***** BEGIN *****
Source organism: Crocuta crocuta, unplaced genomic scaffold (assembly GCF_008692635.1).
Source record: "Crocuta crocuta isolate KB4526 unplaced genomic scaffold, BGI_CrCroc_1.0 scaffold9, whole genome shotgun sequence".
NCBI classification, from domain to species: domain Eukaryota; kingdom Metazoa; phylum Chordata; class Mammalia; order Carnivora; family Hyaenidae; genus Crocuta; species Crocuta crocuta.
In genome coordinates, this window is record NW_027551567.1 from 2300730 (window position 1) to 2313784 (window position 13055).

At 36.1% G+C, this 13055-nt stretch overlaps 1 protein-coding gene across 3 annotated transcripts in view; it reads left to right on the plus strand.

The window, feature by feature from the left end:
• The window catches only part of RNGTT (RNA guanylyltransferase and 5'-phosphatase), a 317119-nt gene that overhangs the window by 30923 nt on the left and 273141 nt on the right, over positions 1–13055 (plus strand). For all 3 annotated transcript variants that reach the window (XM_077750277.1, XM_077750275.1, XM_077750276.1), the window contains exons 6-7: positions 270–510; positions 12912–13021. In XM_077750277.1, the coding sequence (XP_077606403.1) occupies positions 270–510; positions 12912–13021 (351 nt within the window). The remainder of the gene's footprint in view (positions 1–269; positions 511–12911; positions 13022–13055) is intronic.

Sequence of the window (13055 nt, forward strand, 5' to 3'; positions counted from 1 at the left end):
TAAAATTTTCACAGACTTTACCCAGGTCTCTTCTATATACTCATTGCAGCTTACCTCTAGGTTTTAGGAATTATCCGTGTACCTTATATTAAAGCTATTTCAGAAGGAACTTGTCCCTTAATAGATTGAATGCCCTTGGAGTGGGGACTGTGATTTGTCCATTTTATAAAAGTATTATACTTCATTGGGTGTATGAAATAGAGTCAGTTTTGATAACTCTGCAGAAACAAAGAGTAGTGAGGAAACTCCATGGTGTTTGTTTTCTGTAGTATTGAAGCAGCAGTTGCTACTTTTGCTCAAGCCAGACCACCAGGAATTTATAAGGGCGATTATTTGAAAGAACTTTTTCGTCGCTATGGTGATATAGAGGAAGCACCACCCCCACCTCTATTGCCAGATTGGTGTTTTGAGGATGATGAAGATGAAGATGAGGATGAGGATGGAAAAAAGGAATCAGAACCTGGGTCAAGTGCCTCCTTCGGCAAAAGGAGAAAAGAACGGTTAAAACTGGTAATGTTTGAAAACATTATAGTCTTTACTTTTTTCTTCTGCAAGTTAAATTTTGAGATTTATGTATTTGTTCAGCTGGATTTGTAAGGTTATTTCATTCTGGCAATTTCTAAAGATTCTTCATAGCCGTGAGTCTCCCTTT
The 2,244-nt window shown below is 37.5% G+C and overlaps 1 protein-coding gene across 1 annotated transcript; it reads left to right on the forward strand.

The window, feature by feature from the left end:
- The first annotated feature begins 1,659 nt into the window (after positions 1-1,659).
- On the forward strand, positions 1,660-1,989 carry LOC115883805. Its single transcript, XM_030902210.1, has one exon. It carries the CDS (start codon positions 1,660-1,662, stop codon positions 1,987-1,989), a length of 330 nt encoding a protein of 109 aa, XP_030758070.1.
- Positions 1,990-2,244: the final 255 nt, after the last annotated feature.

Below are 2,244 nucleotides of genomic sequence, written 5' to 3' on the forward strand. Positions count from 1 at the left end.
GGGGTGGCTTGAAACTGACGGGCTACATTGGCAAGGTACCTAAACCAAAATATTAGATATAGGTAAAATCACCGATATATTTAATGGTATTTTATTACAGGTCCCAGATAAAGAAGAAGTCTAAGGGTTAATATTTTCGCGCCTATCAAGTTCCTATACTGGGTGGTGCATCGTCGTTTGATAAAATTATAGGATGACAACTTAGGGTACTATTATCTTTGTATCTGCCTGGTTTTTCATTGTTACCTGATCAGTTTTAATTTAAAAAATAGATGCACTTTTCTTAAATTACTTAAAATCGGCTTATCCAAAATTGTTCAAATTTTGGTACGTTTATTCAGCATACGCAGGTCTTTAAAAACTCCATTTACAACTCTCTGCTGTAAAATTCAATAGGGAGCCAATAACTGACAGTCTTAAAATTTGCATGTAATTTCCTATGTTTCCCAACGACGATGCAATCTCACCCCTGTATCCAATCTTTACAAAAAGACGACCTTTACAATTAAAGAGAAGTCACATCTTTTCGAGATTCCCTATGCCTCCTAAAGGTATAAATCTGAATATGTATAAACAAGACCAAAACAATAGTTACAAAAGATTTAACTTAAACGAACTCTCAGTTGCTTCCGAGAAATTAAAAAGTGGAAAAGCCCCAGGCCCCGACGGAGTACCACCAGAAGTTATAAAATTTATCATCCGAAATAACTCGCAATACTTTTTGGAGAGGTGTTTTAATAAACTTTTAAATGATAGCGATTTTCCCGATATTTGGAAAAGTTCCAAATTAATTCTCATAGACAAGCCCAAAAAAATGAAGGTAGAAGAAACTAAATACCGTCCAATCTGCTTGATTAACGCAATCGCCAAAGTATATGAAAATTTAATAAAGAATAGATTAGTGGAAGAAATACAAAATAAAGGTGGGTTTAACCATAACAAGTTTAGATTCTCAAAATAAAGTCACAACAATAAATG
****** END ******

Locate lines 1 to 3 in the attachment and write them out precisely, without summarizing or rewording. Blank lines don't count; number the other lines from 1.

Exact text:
Source organism: Crocuta crocuta, unplaced genomic scaffold (assembly GCF_008692635.1).
Source record: "Crocuta crocuta isolate KB4526 unplaced genomic scaffold, BGI_CrCroc_1.0 scaffold9, whole genome shotgun sequence".
NCBI classification, from domain to species: domain Eukaryota; kingdom Metazoa; phylum Chordata; class Mammalia; order Carnivora; family Hyaenidae; genus Crocuta; species Crocuta crocuta.